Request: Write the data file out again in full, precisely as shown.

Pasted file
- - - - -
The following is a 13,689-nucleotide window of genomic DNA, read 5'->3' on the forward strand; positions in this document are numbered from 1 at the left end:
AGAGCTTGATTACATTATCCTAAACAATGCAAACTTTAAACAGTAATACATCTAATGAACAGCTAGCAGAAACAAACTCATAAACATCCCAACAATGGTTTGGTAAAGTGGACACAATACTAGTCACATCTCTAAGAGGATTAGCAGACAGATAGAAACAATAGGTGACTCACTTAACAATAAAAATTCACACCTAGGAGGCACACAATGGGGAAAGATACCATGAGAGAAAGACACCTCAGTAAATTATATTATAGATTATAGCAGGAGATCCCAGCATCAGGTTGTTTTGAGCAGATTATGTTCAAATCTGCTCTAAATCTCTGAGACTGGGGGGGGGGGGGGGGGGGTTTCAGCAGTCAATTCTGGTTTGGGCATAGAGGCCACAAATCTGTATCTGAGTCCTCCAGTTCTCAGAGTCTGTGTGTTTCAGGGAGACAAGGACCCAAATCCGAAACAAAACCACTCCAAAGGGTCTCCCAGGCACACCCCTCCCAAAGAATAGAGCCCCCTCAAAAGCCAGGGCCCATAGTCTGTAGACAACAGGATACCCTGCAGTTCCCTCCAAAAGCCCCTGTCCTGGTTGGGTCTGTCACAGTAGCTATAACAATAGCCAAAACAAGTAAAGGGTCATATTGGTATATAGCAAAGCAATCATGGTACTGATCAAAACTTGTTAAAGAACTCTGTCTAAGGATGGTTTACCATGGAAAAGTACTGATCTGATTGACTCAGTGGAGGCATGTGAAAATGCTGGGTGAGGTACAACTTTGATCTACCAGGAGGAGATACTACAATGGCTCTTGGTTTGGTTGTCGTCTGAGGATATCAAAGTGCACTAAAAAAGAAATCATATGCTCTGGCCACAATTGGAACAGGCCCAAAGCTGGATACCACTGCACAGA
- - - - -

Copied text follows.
The following is a 13,689-nucleotide window of genomic DNA, read 5'->3' on the forward strand; positions in this document are numbered from 1 at the left end:
AGAGCTTGATTACATTATCCTAAACAATGCAAACTTTAAACAGTAATACATCTAATGAACAGCTAGCAGAAACAAACTCATAAACATCCCAACAATGGTTTGGTAAAGTGGACACAATACTAGTCACATCTCTAAGAGGATTAGCAGACAGATAGAAACAATAGGTGACTCACTTAACAATAAAAATTCACACCTAGGAGGCACACAATGGGGAAAGATACCATGAGAGAAAGACACCTCAGTAAATTATATTATAGATTATAGCAGGAGATCCCAGCATCAGGTTGTTTTGAGCAGATTATGTTCAAATCTGCTCTAAATCTCTGAGACTGGGGGGGGGGGGGGGGGGGTTTCAGCAGTCAATTCTGGTTTGGGCATAGAGGCCACAAATCTGTATCTGAGTCCTCCAGTTCTCAGAGTCTGTGTGTTTCAGGGAGACAAGGACCCAAATCCGAAACAAAACCACTCCAAAGGGTCTCCCAGGCACACCCCTCCCAAAGAATAGAGCCCCCTCAAAAGCCAGGGCCCATAGTCTGTAGACAACAGGATACCCTGCAGTTCCCTCCAAAAGCCCCTGTCCTGGTTGGGTCTGTCACAGTAGCTATAACAATAGCCAAAACAAGTAAAGGGTCATATTGGTATATAGCAAAGCAATCATGGTACTGATCAAAACTTGTTAAAGAACTCTGTCTAAGGATGGTTTACCATGGAAAAGTACTGATCTGATTGACTCAGTGGAGGCATGTGAAAATGCTGGGTGAGGTACAACTTTGATCTACCAGGAGGAGATACTACAATGGCTCTTGGTTTGGTTGTCGTCTGAGGATATCAAAGTGCACTAAAAAAGAAATCATATGCTCTGGCCACAATTGGAACAGGCCCAAAGCTGGATACCACTGCACAGA